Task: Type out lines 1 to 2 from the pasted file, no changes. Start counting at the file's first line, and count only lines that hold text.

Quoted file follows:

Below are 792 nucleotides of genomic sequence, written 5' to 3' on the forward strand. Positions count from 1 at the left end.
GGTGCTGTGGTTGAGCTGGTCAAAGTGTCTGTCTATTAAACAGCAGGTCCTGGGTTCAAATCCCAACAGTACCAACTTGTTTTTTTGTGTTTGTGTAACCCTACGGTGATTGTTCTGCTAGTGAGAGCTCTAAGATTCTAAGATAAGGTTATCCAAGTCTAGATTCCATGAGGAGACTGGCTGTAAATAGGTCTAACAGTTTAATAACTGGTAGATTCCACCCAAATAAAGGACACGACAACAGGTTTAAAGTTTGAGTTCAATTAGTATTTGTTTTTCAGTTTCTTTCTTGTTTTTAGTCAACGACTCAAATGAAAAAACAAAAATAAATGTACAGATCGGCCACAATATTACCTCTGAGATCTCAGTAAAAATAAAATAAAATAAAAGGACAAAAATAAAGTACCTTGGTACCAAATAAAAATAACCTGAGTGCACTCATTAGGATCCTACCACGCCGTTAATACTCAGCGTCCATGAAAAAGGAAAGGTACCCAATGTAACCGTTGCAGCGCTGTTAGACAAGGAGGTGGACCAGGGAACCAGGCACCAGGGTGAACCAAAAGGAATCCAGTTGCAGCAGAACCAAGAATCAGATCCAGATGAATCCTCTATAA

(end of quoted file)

Below are 792 nucleotides of genomic sequence, written 5' to 3' on the forward strand. Positions count from 1 at the left end.
GGTGCTGTGGTTGAGCTGGTCAAAGTGTCTGTCTATTAAACAGCAGGTCCTGGGTTCAAATCCCAACAGTACCAACTTGTTTTTTTGTGTTTGTGTAACCCTACGGTGATTGTTCTGCTAGTGAGAGCTCTAAGATTCTAAGATAAGGTTATCCAAGTCTAGATTCCATGAGGAGACTGGCTGTAAATAGGTCTAACAGTTTAATAACTGGTAGATTCCACCCAAATAAAGGACACGACAACAGGTTTAAAGTTTGAGTTCAATTAGTATTTGTTTTTCAGTTTCTTTCTTGTTTTTAGTCAACGACTCAAATGAAAAAACAAAAATAAATGTACAGATCGGCCACAATATTACCTCTGAGATCTCAGTAAAAATAAAATAAAATAAAAGGACAAAAATAAAGTACCTTGGTACCAAATAAAAATAACCTGAGTGCACTCATTAGGATCCTACCACGCCGTTAATACTCAGCGTCCATGAAAAAGGAAAGGTACCCAATGTAACCGTTGCAGCGCTGTTAGACAAGGAGGTGGACCAGGGAACCAGGCACCAGGGTGAACCAAAAGGAATCCAGTTGCAGCAGAACCAAGAATCAGATCCAGATGAATCCTCTATAA